I went to get my eyebrows threaded the other day and it jarred a memory that made me smile. A few summers ago over an outdoor dinner next to the Hudson River, I was flirtatiously trying to convince a man I had the hots for that I wasn’t high maintenance.

“Uh, Nance, you go into the city to have your eyebrows done by a woman you found in Vogue,” he deadpanned. “The jig is up.”

God, I loved that rapport. The memory feels soothing, pleasant even. No residual sadness. No macabre. Clearly I’m coming out the other side of loss.

I know this because I can talk in retrospect now. Over a year after his death, I can admit unequivocally that for roughly half of 2012 I didn’t wear an ounce of makeup. My favorite sweatpants, the ones I won’t be seen in outside of my apartment, are worn thin. The drawstring long gone, they now droop so low on my hips that I look like I listen to hip hop. (I’m so not cool enough for that, as is evidenced by the fact that I use the word ‘cool’).

Something in me feels so strongly about writing this down and sharing it with the masses. Probably because I took readers along on the grief journey when it was fresh and raw (thank you for listening). And then later, after the shooting at Sandy Hook Elementary School in December, I offered thoughts on How We Can Be of Comfort to the Grieving based on what I had learned.

The past month or so I’ve begun to feel like Nancy again. There is something about being in a fog of sustained, high-functioning vulnerability that makes you realize this — at every point in time someone in your life is going through something of emotional significance. So, bottom line, we should be much more patient and understanding of people a great deal more of the time.

One of the things I remember so well about the last year is a select few friends on Facebook whose lives were on an amazing upswing. They were in their own fog, the kind that comes with newfound love or blissfully growing their family. The contrast to how I was feeling was so stark that I saw their stories as a little lifeline. Regular updates on how the romance was progressing or what a miracle the new child was.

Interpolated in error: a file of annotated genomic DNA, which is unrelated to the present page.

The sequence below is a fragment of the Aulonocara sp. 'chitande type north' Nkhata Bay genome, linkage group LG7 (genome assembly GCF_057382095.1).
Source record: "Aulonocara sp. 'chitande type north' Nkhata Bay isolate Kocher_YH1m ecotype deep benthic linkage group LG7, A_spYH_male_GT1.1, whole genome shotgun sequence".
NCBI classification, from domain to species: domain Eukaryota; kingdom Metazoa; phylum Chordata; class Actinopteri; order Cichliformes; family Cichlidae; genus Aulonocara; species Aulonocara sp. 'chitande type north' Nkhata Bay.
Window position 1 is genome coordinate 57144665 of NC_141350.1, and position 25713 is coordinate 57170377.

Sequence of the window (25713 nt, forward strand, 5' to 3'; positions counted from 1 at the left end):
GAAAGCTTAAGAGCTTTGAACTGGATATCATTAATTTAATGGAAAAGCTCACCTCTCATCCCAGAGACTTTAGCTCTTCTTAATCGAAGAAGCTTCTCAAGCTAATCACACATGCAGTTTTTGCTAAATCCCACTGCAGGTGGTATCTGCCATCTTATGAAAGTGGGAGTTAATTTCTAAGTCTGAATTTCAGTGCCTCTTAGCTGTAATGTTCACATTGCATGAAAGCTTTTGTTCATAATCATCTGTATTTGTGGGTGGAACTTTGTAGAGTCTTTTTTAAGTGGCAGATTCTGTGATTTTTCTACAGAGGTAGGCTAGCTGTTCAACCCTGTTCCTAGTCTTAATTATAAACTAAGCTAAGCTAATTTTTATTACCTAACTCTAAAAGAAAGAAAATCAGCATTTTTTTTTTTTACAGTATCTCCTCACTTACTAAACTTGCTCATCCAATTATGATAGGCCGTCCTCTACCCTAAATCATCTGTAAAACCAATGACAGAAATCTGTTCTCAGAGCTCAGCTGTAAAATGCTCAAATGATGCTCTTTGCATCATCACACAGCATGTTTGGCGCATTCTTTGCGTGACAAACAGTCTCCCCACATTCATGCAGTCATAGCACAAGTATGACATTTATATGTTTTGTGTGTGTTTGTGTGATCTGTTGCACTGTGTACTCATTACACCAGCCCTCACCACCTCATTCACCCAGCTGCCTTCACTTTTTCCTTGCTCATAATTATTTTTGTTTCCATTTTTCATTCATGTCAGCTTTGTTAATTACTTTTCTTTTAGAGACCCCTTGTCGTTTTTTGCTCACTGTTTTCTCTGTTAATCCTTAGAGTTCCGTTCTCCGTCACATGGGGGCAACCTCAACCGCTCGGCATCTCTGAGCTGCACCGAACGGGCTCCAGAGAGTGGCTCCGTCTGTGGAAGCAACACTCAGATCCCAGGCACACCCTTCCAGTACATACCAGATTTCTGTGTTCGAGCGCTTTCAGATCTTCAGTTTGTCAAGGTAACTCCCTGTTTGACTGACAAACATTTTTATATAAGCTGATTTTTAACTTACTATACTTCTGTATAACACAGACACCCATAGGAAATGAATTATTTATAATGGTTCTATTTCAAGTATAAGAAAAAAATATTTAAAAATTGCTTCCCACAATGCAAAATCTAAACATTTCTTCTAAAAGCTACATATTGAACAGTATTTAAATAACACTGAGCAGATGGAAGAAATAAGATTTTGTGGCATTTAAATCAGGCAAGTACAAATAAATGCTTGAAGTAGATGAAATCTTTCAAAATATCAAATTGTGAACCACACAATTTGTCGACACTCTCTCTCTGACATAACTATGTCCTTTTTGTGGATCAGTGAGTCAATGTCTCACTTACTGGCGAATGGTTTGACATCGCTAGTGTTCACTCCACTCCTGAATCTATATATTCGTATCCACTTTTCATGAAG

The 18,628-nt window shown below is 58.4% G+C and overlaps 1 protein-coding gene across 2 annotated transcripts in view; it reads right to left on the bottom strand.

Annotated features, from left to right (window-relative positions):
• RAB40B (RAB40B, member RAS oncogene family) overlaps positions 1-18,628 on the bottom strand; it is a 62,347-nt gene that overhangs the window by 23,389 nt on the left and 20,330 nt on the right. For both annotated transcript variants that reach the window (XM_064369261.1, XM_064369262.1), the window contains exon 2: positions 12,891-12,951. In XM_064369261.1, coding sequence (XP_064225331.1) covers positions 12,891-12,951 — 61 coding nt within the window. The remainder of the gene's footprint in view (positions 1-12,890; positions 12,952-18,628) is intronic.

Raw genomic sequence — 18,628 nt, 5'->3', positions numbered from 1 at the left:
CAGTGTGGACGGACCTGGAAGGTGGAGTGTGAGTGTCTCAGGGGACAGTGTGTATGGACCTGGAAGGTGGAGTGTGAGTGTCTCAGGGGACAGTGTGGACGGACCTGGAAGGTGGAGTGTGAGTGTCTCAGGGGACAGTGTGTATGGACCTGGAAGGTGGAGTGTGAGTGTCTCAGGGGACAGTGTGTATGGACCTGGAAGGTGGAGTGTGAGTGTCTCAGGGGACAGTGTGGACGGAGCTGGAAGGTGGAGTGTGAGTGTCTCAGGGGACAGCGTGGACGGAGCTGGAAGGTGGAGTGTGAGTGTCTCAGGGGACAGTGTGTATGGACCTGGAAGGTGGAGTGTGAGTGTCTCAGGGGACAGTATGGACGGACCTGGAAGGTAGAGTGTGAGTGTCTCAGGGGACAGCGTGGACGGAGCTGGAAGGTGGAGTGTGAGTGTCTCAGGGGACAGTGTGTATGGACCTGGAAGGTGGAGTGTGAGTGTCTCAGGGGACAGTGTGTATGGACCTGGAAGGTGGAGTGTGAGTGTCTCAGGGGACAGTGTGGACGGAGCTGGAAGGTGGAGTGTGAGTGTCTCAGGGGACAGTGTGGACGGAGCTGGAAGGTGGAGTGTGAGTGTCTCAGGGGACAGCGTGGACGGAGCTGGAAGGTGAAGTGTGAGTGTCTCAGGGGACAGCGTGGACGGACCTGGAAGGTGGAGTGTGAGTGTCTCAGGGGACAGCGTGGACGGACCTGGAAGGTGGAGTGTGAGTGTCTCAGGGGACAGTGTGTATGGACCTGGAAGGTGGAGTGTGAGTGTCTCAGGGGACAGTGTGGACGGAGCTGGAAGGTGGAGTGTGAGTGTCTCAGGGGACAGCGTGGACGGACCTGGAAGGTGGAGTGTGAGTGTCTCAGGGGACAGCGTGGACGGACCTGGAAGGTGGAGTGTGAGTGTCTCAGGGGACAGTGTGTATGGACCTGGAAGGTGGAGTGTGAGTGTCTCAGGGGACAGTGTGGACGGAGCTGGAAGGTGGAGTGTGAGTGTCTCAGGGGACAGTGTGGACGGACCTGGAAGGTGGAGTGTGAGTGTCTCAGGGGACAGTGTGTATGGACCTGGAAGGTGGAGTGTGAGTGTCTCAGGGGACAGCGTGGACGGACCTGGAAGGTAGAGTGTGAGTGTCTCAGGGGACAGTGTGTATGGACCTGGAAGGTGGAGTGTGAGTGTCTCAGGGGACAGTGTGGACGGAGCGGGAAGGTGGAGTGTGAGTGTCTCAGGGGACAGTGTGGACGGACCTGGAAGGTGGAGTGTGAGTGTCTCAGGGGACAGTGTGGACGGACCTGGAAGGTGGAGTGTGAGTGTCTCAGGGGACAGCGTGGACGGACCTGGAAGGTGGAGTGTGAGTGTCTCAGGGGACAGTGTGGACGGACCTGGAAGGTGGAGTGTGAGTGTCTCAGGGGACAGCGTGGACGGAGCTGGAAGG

Real life is all of it, side by side, isn’t it? The person desperately trying to get pregnant mustering the strength to be happy for her friend who is expecting. The woman in the throes of divorce sharing in her brother’s joy at his wedding. The laid off high-fiving the recently promoted. The person in loss cracking a smile at the person in love.

It’s not easy. It’s just the way it is. Sometimes we are going through the motions in our lives. If we’ve cultivated quality relationships, those around us learn how to respect and back off sometimes, nurture and prod other times, as we find our way back.

I can feel my own shift now. The need to indulge sadness with certain songs has dissipated, thoughts of the person who has passed on don’t sting, and lipstick has been making a more regular appearance in the daily routine. But unquestionably there is something more significantly different about me now – a palpable depth, an almost fierce empathy, broadened faith, and heightened urgency to live well. There is also a knowledge of what can be, from profound connection to crushing blow.

Aside from working through loss, last year also brought Sandy, the storm that showed us who was boss (Hint: Not us). Control? Har-dee-har-har. Everything else seems pretty laid back after you see your town under water and your state battered and collectively praying for lights and heat.

Right now, in my tiny pocket of the world, I am going through a major life transition and you know what? I am more comfortable taking risks, focusing on what I want to do instead of what I ‘should’ do and relaxing into what my gut is telling me. Getting knocked around a little has made me more sure-footed. The inevitable anxiety is there, too, but the bouts are brief, overridden by a “what do I have to lose?” mindset and at times even a bit of an eye roll.

I can do this life thing. I can. Full out.

The other day I went to the Macy’s cosmetics counter because I’d run out of foundation. I tried a new powdered one the salesperson recommended and wound up buying it. It feels nice. And it’s easier to apply than the liquid one I had before. Sweet.

High maintenance is back, maybe taken down a fraction of a notch.